Trump took the rest. He won metros with between 500,000 and a million people by 48 percent, compared to 46 percent for Clinton; those with 250,000 to 500,000 people by 52 percent, versus 43 percent for Clinton; and those with under 250,000 people by 57 percent, versus 38 percent for Clinton.

Those who voted for Clinton had “higher income and wages”; they “came from metros with higher shares of college grads… where knowledge, professional and creative class workers make up a larger share of the workforce.” Florida espies a worsening trend:

Clinton support was also much greater in metros with larger concentrations of startups, venture capital investment, and high-tech industry, while Trump votes were negatively correlated with each. These correlations are all stronger for 2016 than they were in 2012.

But, to refer back to the quote at the head of this article, Trump is ostensibly committed to “raising the valleys without sacrificing the peaks.” What is commonly regarded as Trump’s unfitness to represent the Rust Belt – his glitzy extravagance and “germophobic” New York neuroticism – has at least allowed him to strangely span America’s peaks and valleys. As Politico reported in November, “Trump’s Cabinet and administration could be worth as much as $35 billion, a staggering agglomeration of wealth unprecedented in American history.” And yet many blue-collar workers have still chosen this exotic billionaire to be their class representative.

Trump is certainly inexplicable without the precedent set by Barack Obama. For eight years, there was this aloof, gentle headmaster in the White House. When he was frustrated by Congress, he was oh so disappointed and this absence of urgency must have struck many in the Rust Belt as being bitterly offensive. Workers were then asked to vote for a woman who had been the next-best after Obama in the 2008 primaries. They have instead recruited somebody who, whenever he encounters political opposition, is prone to respond with threats, tantrums, abuse, and three-in-the-morning tweets. Trump surely just looks as crazy as many people feel. He was also the only fiery politician who was remotely available. It would have been wonderful to have a trade unionist stand there at the inauguration and read out the line, “we are transferring power from Washington, D.C. and giving it back to you, the American People.” Wonderful, but entirely fantastical within current American politics.

For Jacobs, national democracy is naturally inimical to guaranteeing undisturbed economic growth. So long as the majority of people, or at least a majority of voters, live outside of the most dynamic regions of the economy, her anti-redistributive solutions are never likely to be election winners. She thought that cities were fatally handicapped without their own currencies. She viewed militarism, social welfare, and international aid as throwing good money after bad. If it is unexpected to find some of these views in a left-wing community activist, how weirder is her assumption that inequality is inalienable because the different regions of a nation are fundamentally unequal in their productive capacities. Sometimes it seems from her analysis that the only answer to the USA’s problems would be for everybody to live and work in a handful of zones on the East and West coast.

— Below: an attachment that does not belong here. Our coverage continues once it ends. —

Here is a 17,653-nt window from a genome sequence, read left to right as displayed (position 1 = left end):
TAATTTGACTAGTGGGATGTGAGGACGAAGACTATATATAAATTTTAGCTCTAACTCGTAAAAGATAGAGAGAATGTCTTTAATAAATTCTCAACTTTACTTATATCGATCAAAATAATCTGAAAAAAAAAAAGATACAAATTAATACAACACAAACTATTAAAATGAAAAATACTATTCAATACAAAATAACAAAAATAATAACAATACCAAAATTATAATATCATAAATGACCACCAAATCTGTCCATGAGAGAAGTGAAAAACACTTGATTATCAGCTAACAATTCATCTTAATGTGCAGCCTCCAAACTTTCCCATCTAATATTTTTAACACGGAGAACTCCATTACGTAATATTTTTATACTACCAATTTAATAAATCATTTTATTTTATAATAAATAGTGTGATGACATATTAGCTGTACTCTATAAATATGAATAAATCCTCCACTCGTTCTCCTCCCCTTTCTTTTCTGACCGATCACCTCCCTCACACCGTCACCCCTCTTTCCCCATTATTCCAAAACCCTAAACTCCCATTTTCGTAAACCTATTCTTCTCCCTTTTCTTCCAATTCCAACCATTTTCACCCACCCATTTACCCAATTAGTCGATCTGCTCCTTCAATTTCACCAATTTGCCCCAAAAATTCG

Trump’s slogan of “Make America Great Again” has been generally interpreted as a call to make the Rust Belt shine again, by using infrastructure investment, tariffs, and immigration controls to “deliver” or “bring back” jobs. Yet he does not plan to redistribute wealth to the Rust Belt from urban centres of innovation or even from the rich as a targeted social class. Trump has threatened to go after tech firms that move jobs overseas and his hostility to immigration will worry sectors which depend upon skilled migrant labour. Tax on the peaks will nonetheless plummet. The policy analyst Professor Lily Batchelder has calculated of Trump’s tax plans that, “as a share of your income, the tax cut for millionaires is about 18 times larger.” Silicon Valley is said to be rejoicing over Trump’s scheme to allow them to “repatriate” billions of dollars earned abroad tax-free. Instead, taxes have been so far hiked for middle-class homeowners and single-parent families.

So it appears increasingly that the Rust Belt will be paying for its own rejuvenation, both directly through taxation and then later through the price rises which will result from Trump’s protectionism. Jacobs’ position might demand a mass disillusionment, the national acceptance that rust cannot be turned back into iron, along with a political dedication to the difficult, piecemeal growth of genuine import-replacing networks. The precision surrounding this investment is the very opposite of Trump’s blasé plan to slap infrastructure everywhere and hunt migrants to extinction.

Marxists classically anticipate a class crisis and Trump’s presidency could well write it in regions. Wealth-creating urban centres could see themselves as being stunted by Trump’s rambling economics; the intended beneficiaries of his policies will continue to despise metropolitan America if their standards of living do not improve. The self-driving cars and data-sifting algorithms which are at the forefront of urban innovation will leave much more rust across the American landscape. Maybe progress will come only with the realisation that the USA cannot ever be fixed by the federal government. These days, no swanky financier can be a President For All Americans.